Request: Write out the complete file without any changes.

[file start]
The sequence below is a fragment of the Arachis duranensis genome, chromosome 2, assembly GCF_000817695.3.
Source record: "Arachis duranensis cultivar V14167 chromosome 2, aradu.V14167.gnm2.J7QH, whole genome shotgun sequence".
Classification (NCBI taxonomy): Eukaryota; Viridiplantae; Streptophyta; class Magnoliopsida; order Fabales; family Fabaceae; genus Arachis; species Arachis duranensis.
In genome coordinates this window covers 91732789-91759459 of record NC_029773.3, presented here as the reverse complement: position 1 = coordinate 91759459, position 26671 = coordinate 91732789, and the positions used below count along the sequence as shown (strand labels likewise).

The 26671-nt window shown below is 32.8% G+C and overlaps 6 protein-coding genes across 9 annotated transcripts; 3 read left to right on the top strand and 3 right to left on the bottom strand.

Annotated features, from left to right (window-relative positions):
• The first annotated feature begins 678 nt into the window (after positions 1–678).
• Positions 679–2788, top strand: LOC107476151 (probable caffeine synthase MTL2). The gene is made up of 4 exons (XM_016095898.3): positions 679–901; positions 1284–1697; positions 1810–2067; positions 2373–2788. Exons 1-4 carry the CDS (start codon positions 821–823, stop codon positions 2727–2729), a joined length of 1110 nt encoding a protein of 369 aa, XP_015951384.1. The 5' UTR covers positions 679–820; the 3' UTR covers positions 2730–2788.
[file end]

The sequence below is a fragment of the Arachis duranensis genome, chromosome 2, assembly GCF_000817695.3.
Source record: "Arachis duranensis cultivar V14167 chromosome 2, aradu.V14167.gnm2.J7QH, whole genome shotgun sequence".
Classification (NCBI taxonomy): Eukaryota; Viridiplantae; Streptophyta; class Magnoliopsida; order Fabales; family Fabaceae; genus Arachis; species Arachis duranensis.
In genome coordinates this window covers 91732789-91759459 of record NC_029773.3, presented here as the reverse complement: position 1 = coordinate 91759459, position 26671 = coordinate 91732789, and the positions used below count along the sequence as shown (strand labels likewise).

The 26671-nt window shown below is 32.8% G+C and overlaps 6 protein-coding genes across 9 annotated transcripts; 3 read left to right on the top strand and 3 right to left on the bottom strand.

Annotated features, from left to right (window-relative positions):
• The first annotated feature begins 678 nt into the window (after positions 1–678).
• Positions 679–2788, top strand: LOC107476151 (probable caffeine synthase MTL2). The gene is made up of 4 exons (XM_016095898.3): positions 679–901; positions 1284–1697; positions 1810–2067; positions 2373–2788. Exons 1-4 carry the CDS (start codon positions 821–823, stop codon positions 2727–2729), a joined length of 1110 nt encoding a protein of 369 aa, XP_015951384.1. The 5' UTR covers positions 679–820; the 3' UTR covers positions 2730–2788.